A Newb Learns Python

Careful with your set operators

Pythons conditional syntax (e.g. “if not even” or “if foo in bar”) is usually pretty natural. However, it is so natural that you may find yourself wanting to use it to perform set operations, bad idea…

>>> by_2 = set([i for i in range(10) if i % 2 == 0])
>>> by_2
set([0, 8, 2, 4, 6])
>>> by_3 = set([i for i in range(10) if i % 3 == 0])
>>> by_3
set([0, 9, 3, 6])
>>>
>>> # get the intersection of the two sets
>>> by_2 & by_3
set([0, 6])
>>> 
>>> # get the union of the two sets
>>> by_2 | by_3
set([0, 2, 3, 4, 6, 8, 9])
>>> 
>>> # PROBABLY NOT WHAT YOU WANT
>>> by_2 and by_3
set([0, 9, 3, 6])
>>> # behaves the same as
>>> 3 and 2
2
>>> # similarly...
>>> by_2 or by_3
set([0, 8, 2, 4, 6])
>>> # behaves the same as
>>> 3 or 2
3

Searching Your Python Command History

It took me far too long to realize that the Python interpreter supports ‘reverse-i-search’ just like in Bash. Just the standard “Ctrl+R” shortcut like in Bash.

For those not familiar with it, reverse-i-search lets you interactively search your command history. Instead of hitting up a bunch of times find a command you used a while ago, just hit Ctrl+R and start typing text in the command. It will match the last command you typed that contains that text. If you want to go to the previous match just hit Ctrl+R again.

>>> a = 1
>>> b = 2
>>> c = 3
>>> d = a + b + c
>>> 
>>> e = 4
>>> f = 5
(reverse-i-search)`d': d = a + b + c

How did I compute “d” again? The above is the result of me typing Ctrl+R and “d”.

Easily Readable Unix Timestamps In Python

If you need readable unix timestamps stop mucking with strftime and its impossible to remember formatting, just use time.ctime()

>>> import time
>>> time.time()
1334182778.770024
>>> time.ctime()
'Wed Apr 11 22:20:29 2012'
>>> t = time.time()
>>> time.ctime(t)
'Wed Apr 11 22:20:34 2012'

Python Pickle File Caching

I recently worked on writing a script that included an expensive query on the database. Every time I ran the script it did the query over again. Rather than hammer the database I decided I would cache the result in a file until I had finished writing and debugging the script. Below is the simplified version of how it worked.

import os
import cPickle as pickle

def cached_data():
    cache_path = "/tmp/cached-data.pickle"
    if not os.path.exists(cache_path):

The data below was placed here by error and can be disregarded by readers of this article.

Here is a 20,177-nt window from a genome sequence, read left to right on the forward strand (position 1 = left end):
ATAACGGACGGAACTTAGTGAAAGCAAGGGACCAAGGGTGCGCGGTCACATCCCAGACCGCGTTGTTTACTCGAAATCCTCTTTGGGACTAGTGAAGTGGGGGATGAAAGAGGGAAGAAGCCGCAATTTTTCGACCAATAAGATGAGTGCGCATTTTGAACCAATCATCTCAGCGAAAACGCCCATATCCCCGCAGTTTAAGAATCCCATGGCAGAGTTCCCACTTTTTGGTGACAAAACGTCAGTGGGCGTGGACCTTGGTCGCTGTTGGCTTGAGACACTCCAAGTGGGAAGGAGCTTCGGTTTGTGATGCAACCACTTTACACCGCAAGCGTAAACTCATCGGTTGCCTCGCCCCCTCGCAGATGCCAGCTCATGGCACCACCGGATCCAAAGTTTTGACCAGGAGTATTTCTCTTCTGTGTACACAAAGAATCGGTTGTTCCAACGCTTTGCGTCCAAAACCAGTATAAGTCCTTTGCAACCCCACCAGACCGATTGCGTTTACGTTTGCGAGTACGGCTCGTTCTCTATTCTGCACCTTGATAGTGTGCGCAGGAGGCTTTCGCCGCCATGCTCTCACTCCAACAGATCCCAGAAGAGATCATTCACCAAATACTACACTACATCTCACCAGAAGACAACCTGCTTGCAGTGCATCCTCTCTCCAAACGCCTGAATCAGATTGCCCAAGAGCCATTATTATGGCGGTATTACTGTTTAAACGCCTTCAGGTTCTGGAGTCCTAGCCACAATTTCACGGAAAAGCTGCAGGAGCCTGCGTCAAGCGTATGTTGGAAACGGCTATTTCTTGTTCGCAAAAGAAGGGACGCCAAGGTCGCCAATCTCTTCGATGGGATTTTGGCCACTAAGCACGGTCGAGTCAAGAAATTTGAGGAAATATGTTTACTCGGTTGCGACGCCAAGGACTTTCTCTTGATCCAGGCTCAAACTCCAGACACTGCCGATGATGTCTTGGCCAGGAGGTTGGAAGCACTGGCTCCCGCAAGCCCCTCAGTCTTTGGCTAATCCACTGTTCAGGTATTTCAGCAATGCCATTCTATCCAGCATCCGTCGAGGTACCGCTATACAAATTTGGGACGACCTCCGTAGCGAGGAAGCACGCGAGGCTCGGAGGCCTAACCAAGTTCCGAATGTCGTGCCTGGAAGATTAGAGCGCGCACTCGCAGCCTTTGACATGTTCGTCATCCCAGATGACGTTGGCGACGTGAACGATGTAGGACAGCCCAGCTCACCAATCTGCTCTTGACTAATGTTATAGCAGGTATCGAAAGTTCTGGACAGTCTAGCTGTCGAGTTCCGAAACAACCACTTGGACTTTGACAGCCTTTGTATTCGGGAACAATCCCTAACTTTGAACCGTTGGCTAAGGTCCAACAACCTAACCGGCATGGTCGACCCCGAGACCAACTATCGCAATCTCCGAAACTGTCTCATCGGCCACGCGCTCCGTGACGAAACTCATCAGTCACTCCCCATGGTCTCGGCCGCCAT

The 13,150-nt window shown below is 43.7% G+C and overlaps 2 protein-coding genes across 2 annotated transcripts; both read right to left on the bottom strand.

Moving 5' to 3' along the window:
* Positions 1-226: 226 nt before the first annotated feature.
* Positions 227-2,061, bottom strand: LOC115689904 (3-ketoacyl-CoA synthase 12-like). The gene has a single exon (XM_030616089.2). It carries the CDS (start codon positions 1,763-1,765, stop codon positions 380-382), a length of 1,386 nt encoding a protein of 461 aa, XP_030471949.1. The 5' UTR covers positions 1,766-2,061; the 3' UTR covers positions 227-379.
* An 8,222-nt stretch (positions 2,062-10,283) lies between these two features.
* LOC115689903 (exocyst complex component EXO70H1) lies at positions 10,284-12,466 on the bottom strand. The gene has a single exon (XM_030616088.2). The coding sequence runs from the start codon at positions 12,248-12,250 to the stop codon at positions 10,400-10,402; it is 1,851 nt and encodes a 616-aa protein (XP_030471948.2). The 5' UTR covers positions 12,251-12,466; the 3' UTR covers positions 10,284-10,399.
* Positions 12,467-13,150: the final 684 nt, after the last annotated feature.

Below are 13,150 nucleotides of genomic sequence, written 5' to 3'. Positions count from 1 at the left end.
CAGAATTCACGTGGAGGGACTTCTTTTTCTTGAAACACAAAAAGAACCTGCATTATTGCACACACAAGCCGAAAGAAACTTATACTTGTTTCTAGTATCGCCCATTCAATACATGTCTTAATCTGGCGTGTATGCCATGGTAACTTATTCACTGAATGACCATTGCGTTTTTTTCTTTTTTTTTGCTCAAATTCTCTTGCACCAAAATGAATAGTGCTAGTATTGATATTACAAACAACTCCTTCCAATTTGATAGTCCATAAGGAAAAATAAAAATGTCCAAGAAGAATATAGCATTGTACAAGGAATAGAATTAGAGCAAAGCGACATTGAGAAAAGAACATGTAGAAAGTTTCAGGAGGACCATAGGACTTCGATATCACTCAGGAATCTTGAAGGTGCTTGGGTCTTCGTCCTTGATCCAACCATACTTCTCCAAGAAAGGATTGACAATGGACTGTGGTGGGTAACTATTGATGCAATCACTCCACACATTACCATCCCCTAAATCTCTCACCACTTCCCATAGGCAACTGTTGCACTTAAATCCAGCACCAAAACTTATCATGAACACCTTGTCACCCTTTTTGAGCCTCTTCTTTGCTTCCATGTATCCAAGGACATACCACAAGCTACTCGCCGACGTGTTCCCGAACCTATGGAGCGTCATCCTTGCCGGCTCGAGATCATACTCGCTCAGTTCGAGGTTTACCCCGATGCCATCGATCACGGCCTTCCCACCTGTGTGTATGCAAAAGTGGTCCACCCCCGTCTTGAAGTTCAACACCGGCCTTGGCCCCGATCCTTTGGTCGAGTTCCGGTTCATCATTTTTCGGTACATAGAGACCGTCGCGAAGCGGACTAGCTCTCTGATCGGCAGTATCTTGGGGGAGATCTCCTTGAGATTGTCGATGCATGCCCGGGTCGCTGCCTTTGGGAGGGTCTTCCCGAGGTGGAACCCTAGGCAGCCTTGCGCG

# The cache doesn't exist, create it and populate it
        result = generate_data() 
        cache_file = open(cache_path,'wb')
        # Write it to the result to the file as a pickled object
        # Use the binary protocol for better performance
        pickle.dump(result, cache_file, protocol=1)
        cache_file.close()
    return pickle.load(open(cache_path,'rb'))

def generate_data():
    """
    This function actually generates the data when it isn't cached.
    The data generated is often expensive to compute so caching helps with performance.
    """
    return []

Just fill in the generate_data() function with the expensive operation you are performing and then call cached_data(). After the first generation it will pull from the file cache.

Flatten a list

>>> nested = ["I", ["have", "some", "nested"], ["entries"], ["eek"]]
>>> import itertools 
>>> list(itertools.chain(*nested))
['I', 'have', 'some', 'nested', 'entries', 'eek']

Only works on a single level of indentation

Create a dictionary from a list of keys

>>> keys = ["C","G","F#"]
>>> # create the dictionary, value defaults to None
... {}.fromkeys(keys)
{'C': None, 'F#': None, 'G': None}
>>> # give it a default value
... {}.fromkeys(keys, True)
{'C': True, 'F#': True, 'G': True}
>>> 
>>> # you can also use dict() in place of {}
... dict().fromkeys(keys, True)
{'C': True, 'F#': True, 'G': True}

Python Interpreter Utility Files

I keep a Python file around with a bunch of imports, some helpful utility methods and a bunch of code to setup database connections. Rather than having to copy-paste that code into my interpreter each time I start a new one up,  you can just use “execfile” to bring it in all at once.

For example say my utils file looks like: 

import os, sys
from time import time
from datetime import datetime
def timeago(t):
    return str(datetime.now() - datetime.fromtimestamp(t))

I can just pop open a python interpreter and type:

$ python
>>> execfile("/home/jonathan/bin/pyutils.py")
>>> time()
1321479210.8605671
>>> timeago(time() - 900000)
'10 days, 10:00:00.000008'
>>>

Its a really simple way of bringing in a bunch of imports you may need or a set of methods you use all the time.